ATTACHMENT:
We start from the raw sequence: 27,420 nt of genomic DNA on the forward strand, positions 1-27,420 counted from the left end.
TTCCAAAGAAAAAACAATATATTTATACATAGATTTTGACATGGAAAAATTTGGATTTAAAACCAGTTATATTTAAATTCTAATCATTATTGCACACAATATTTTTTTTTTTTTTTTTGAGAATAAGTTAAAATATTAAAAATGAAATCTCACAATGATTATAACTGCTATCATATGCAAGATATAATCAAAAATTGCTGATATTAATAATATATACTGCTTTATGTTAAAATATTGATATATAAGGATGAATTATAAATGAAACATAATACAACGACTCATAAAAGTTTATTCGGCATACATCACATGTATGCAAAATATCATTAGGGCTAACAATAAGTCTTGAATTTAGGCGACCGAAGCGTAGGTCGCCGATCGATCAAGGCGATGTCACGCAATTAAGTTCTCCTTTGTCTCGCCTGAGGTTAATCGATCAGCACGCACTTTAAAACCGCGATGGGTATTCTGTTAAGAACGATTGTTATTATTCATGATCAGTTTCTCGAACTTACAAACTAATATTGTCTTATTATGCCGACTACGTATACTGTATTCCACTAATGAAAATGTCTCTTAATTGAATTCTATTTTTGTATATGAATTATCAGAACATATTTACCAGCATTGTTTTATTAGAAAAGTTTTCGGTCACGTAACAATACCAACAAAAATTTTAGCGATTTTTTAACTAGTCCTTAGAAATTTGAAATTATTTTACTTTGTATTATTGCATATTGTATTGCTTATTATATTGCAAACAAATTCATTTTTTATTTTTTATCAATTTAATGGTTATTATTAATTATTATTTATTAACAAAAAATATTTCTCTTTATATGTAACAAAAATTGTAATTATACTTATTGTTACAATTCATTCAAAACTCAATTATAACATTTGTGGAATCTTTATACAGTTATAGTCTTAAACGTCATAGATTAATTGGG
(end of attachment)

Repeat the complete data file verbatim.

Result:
We start from the raw sequence: 27,420 nt of genomic DNA on the forward strand, positions 1-27,420 counted from the left end.
TTCCAAAGAAAAAACAATATATTTATACATAGATTTTGACATGGAAAAATTTGGATTTAAAACCAGTTATATTTAAATTCTAATCATTATTGCACACAATATTTTTTTTTTTTTTTTTGAGAATAAGTTAAAATATTAAAAATGAAATCTCACAATGATTATAACTGCTATCATATGCAAGATATAATCAAAAATTGCTGATATTAATAATATATACTGCTTTATGTTAAAATATTGATATATAAGGATGAATTATAAATGAAACATAATACAACGACTCATAAAAGTTTATTCGGCATACATCACATGTATGCAAAATATCATTAGGGCTAACAATAAGTCTTGAATTTAGGCGACCGAAGCGTAGGTCGCCGATCGATCAAGGCGATGTCACGCAATTAAGTTCTCCTTTGTCTCGCCTGAGGTTAATCGATCAGCACGCACTTTAAAACCGCGATGGGTATTCTGTTAAGAACGATTGTTATTATTCATGATCAGTTTCTCGAACTTACAAACTAATATTGTCTTATTATGCCGACTACGTATACTGTATTCCACTAATGAAAATGTCTCTTAATTGAATTCTATTTTTGTATATGAATTATCAGAACATATTTACCAGCATTGTTTTATTAGAAAAGTTTTCGGTCACGTAACAATACCAACAAAAATTTTAGCGATTTTTTAACTAGTCCTTAGAAATTTGAAATTATTTTACTTTGTATTATTGCATATTGTATTGCTTATTATATTGCAAACAAATTCATTTTTTATTTTTTATCAATTTAATGGTTATTATTAATTATTATTTATTAACAAAAAATATTTCTCTTTATATGTAACAAAAATTGTAATTATACTTATTGTTACAATTCATTCAAAACTCAATTATAACATTTGTGGAATCTTTATACAGTTATAGTCTTAAACGTCATAGATTAATTGGG